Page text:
In “The Snow Man”, Stevens emphasizes the importance of perspective. Some people may look at this picture of a snowy day, and see an opportunity to have fun: snowball fights, sledding, building snowmen. Others may look at the same scene and see an annoyance: frostbite, trudging through mountains of snow to get to school or work, shoveling it in their front yards. As Stevens says, “one must have the mind of winter” (1) in order to have a positive outlook on the snow. Our perspective shapes the way we see the world, and what we make of life.
The speaker in “Sunday Morning” seems to be in the middle of a religious funk. It’s Sunday, and she is enjoying a relaxing morning (Easy Like Sunday Morning). She can’t decide whether or not to feel guilty about missing church. She doesn’t think about God very much, but she likes the idea of a blissful heaven. But she also thinks that Earthly nature is just fine, and maybe she doesn’t really need to worry about going to heaven. Maybe she would be happier if she just lived in the moment, and didn’t worry about the past or the future. The line “Death is the mother of beauty” (lines 63 and 89) is repeated twice, so it must be important, but I’m not really sure what to make of it.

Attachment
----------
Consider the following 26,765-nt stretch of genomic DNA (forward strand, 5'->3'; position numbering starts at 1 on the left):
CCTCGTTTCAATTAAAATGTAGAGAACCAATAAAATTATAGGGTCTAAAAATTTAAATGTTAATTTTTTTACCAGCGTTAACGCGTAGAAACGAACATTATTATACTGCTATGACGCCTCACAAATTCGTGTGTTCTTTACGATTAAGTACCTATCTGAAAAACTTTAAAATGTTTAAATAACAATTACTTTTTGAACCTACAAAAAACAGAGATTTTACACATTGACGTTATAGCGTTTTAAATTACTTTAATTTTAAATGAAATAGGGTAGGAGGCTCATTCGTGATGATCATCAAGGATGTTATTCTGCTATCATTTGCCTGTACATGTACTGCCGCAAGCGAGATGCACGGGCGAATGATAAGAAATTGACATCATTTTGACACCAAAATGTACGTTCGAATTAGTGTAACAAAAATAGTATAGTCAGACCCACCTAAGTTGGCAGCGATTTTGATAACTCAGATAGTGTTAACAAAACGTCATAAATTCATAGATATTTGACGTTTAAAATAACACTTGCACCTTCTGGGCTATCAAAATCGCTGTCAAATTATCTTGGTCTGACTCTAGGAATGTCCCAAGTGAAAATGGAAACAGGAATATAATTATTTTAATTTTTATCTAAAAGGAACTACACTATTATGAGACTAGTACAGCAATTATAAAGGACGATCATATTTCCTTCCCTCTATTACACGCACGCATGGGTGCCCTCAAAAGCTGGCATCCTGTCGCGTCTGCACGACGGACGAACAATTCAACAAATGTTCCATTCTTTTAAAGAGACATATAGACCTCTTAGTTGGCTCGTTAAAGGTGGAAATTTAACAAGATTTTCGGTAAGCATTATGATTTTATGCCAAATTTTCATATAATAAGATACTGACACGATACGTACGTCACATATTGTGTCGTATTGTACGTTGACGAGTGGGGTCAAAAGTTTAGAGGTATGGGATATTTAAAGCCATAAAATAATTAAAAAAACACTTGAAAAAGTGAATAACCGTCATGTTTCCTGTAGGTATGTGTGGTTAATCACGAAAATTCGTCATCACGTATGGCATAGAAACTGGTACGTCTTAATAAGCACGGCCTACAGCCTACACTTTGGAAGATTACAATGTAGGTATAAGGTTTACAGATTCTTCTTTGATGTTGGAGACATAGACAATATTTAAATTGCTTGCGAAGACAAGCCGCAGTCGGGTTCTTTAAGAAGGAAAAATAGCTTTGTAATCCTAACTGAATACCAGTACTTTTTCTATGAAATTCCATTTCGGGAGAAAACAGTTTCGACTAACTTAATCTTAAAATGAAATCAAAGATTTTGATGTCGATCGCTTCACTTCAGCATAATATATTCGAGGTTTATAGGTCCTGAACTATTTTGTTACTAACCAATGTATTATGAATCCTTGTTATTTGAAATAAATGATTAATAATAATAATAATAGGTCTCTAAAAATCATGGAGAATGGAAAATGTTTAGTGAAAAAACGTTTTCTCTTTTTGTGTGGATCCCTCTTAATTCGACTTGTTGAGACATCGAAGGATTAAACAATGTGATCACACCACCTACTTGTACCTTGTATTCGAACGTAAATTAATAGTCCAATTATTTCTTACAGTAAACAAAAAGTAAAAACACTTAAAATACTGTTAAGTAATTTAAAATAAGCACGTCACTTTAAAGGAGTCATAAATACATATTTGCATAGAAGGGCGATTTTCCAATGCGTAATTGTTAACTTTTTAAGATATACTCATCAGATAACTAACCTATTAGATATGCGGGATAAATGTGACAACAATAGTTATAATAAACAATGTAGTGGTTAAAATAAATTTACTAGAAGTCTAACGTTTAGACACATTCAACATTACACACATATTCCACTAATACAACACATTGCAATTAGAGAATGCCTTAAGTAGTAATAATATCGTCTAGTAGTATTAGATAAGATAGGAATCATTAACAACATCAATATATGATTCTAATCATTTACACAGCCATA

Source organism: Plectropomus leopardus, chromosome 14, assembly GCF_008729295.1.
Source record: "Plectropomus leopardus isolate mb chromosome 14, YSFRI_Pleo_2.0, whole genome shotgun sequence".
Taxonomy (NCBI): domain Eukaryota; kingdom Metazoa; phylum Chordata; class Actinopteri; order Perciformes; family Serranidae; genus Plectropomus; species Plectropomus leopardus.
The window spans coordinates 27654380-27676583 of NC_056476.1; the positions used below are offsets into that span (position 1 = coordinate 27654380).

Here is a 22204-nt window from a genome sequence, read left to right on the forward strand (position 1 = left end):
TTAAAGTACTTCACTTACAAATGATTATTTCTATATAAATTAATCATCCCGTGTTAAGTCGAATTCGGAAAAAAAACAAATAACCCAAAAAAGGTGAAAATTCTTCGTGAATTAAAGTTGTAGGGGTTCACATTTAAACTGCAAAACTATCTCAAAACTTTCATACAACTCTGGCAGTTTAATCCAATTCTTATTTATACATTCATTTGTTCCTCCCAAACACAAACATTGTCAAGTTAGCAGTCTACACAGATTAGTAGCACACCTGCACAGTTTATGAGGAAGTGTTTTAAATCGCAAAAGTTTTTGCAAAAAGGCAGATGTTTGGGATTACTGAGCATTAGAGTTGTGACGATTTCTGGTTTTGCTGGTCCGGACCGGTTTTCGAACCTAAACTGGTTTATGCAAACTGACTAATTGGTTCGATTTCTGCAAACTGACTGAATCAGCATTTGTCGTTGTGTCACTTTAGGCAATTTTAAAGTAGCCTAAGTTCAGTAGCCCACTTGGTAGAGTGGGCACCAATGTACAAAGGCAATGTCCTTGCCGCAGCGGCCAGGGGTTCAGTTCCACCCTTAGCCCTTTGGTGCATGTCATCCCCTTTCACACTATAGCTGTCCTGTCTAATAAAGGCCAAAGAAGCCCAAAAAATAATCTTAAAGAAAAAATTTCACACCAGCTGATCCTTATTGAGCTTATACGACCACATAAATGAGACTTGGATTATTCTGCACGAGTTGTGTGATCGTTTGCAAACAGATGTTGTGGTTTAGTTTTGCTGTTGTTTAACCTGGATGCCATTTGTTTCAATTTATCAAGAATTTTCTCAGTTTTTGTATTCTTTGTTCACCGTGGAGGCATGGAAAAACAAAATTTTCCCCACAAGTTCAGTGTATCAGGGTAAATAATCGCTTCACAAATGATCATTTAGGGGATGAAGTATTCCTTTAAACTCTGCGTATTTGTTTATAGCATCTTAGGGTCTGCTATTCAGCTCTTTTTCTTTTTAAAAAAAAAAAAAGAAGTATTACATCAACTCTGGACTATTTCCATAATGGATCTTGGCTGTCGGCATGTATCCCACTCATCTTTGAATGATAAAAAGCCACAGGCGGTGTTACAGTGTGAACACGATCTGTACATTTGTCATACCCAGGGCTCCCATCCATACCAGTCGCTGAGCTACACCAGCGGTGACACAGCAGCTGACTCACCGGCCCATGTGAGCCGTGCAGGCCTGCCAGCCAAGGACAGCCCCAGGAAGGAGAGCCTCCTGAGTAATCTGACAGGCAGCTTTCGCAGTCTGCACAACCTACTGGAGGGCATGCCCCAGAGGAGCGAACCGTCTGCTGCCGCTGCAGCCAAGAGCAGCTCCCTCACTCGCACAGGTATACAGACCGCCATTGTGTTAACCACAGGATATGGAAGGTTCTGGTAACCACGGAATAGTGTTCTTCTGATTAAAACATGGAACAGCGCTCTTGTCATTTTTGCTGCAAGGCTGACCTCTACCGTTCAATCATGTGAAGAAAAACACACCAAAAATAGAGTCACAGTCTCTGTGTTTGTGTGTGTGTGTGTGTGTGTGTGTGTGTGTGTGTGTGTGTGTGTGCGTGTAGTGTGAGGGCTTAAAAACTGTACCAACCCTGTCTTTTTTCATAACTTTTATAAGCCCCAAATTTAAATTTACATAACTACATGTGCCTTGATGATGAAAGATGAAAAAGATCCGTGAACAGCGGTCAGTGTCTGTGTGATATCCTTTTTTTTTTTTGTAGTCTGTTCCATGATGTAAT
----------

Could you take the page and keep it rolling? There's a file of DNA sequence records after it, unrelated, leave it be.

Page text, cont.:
There’s a lot going on in this poem, and it’s pretty difficult to unpack. But from what I got from it, the speaker was having doubts about whether or not to continue practicing Christianity. I can relate to this. I was raised Christian – dragged to church every Sunday and CCD every Wednesday for the bulk of my childhood. As a child, I never really thought to doubt the teachings of my religion, but as I grew older, I began to question whether I really wanted to be Christian and live by Christian ideals. Do I want to raise my future children with Christianity? It’s definitely something I’ll have to think about.
In “Anecdote of the Jar”, a jar is placed on a hill and proceeds to take over the world. The poem alternates between depicting the jar as something to be feared (“it took dominion everywhere”) and something pretty ordinary (“the jar was gray and bare”) (10). I interpreted the jar as representing human-made objects that are taking over the beauty of the natural world.